The much anticipated draft report of the Competition Policy Review Panel was released last week with the Panel making over 50 draft recommendations. With over 300 submissions considered and over 300 pages making up the draft report, one thing is clear from the broad array of issues addressed: Australia’s competition policy is in need of a makeover.
The Panel took seriously its mandate to undertake a ‘root and branch’ review of competition law. It considered sectors of the economy that are currently exempt from competition law and made specific recommendations about them. The panel also made overall recommendations relating to competition law generally and the agencies that administer competition law.
The key areas for reform are:
Misuse of market powerProbably the most hotly debated area of reform, the Panel is pushing for a re-think of the current test for when a corporation is considered to have used its market power to thwart competition. The Panel has completely re-written this controversial section so that it becomes illegal for big companies to do anything that reduces competition, except where the company can show that any company (big or small) would find it rational to do the same thing and consumers will be better off in the long run. The Panel is seeking further submissions on this proposed change.
Concerted practicesThe Panel has drafted a recommendation to change to the law around anti-competitive contracts between competitors, so that if competitors engage in concerted practices that reduce competition, these will also be illegal. This extends the current law (which requires evidence of some sort of agreement) to potentially apply to looser arrangements where competitors may not have reached an agreement but are deliberately coordinating their conduct for an anti-competitive purpose.
Yes to parallel importsThe resistance to parallel imports has weakened over time. Their banning has often proven difficult to enforce and with the benefit of offering local consumers cheaper foreign alternatives the Panel reasons that a relaxing of current restrictions is in order.
No to price signallingThe Panel has moved for the repeal of the price signaling provisions that prevent public and private signalling of future price changes. These laws were introduced back in June 2012 and only apply to the banking industry. They’ve never been used and their utility has been questioned from the outset. However, the concerted practices prohibition will likely be triggered by Retail trading restrictions.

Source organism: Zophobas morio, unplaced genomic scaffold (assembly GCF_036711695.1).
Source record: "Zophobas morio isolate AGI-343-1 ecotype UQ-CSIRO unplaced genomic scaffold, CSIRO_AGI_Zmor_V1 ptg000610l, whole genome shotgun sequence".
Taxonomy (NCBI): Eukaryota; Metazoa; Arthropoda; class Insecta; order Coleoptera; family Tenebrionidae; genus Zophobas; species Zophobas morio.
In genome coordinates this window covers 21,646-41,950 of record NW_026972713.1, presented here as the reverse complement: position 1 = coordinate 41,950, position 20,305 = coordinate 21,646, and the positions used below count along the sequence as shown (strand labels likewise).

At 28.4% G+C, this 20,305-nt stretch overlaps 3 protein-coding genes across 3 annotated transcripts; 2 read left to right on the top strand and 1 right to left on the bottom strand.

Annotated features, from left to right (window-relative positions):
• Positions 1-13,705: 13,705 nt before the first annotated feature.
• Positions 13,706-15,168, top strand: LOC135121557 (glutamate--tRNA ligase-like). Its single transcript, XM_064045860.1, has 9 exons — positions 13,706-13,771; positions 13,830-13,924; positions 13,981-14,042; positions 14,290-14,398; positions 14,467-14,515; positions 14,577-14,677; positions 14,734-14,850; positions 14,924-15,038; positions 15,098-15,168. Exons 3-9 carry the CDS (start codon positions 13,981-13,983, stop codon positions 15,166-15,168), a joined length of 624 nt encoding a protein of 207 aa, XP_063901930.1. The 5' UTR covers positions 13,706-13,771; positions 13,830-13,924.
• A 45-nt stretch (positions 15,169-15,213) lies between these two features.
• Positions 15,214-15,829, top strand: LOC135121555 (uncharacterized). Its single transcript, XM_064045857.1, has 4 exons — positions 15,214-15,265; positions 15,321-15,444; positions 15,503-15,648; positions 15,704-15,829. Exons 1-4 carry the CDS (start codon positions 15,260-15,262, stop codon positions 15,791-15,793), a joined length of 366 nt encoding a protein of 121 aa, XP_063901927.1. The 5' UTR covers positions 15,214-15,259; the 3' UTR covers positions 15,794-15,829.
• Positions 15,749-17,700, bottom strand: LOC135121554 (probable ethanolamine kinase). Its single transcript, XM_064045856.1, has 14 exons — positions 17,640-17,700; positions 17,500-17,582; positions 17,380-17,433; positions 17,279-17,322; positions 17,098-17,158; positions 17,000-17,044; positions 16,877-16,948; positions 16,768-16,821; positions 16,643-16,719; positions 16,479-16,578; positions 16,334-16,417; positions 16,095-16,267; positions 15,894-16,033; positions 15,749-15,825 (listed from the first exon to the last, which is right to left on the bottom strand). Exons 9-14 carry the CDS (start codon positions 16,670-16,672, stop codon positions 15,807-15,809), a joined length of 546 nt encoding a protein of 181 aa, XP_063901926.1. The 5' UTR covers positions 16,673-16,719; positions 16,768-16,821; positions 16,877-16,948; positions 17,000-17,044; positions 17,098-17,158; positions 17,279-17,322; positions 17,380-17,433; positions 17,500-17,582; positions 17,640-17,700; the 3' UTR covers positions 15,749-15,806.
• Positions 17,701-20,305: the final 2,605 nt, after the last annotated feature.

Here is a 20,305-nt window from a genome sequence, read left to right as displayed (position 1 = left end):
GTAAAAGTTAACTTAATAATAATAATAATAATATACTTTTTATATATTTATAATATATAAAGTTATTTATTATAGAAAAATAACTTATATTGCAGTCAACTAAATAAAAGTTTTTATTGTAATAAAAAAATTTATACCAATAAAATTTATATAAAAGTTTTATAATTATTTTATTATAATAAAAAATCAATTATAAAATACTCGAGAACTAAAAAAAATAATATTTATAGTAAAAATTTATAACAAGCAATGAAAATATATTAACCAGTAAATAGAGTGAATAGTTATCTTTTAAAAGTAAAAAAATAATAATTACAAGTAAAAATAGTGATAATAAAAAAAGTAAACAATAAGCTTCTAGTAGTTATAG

Acknowledging the increasing popularity of online shopping, the Panel advocates for the scrapping of current trading hours restrictions for retailers. Under this recommendation, stores should be able to operate for longer to compete with their virtual counterparts. A removal of location and ownership restrictions for pharmacies was also recommended, the Panel considering that current limitations do not significantly promote the quality of advice and care provided to patients and that competition would be improved without them.
Taxi reformsIn advocating for the deregulation of the taxi industry, the Panel commented that current restrictions on the number of service providers and licences issued inhibit the entry of more innovative providers like Uber. The comments have predictably been met with resistance from the industry however the Panel has been clear in its position that conventional business models need to make way for cost-effective ride sharing opportunities.
Fixing cartel laws and exceptionsAnyone who has had to consider the new criminal cartel laws will know how complicated and technical they are. The Panel has recommended a simplification of these provisions so that they only apply to deals between real competitors or parties who are likely to be competitors (they currently catch a much broader range of parties) and with better exceptions where competitors are entering into a JV together or are also supplier and customer.
Fixing exclusivity provisionsThe Panel has recommended a simplification of the provisions relating to when exclusivity clauses in supply contracts will be illegal. As part of this, ‘third line forcing’ (where you require your customers buy something from a third party) will also be changed so that it will only be illegal if it reduces competition. Third line forcing is currently illegal in all circumstances, even if it increases competition.
New regulatory bodiesThe Panel has two new regulatory bodies in mind: an Australian Council for Competition Policy to replace the National Competition Council and drive competition reforms; and an independent pricing watchdog to oversee government regulated industries such as gas, electricity, telecommunications and water. This structure would remove a number of functions from the ACCC, leaving it as the enforcer of competition and consumer laws, while no longer having a role in setting up-front prices and terms in regulated industries or arbitrating access to essential infrastructure.
It is clear from the draft report that there is certainly an appetite for change.
Stakeholders will have until November this year to provide submissions, after which the final report will be commissioned in March 2015. It is then a matter for the Government to decide whether it will accept the recommendations (and which ones) and to pass them through the Parliament. Some changes will also require the consent or legislation from State Parliaments.
If you would like to make a submission so that the Panel understands the impact of the changes on your business, our Competition Law partners would be happy to assist you in preparing it.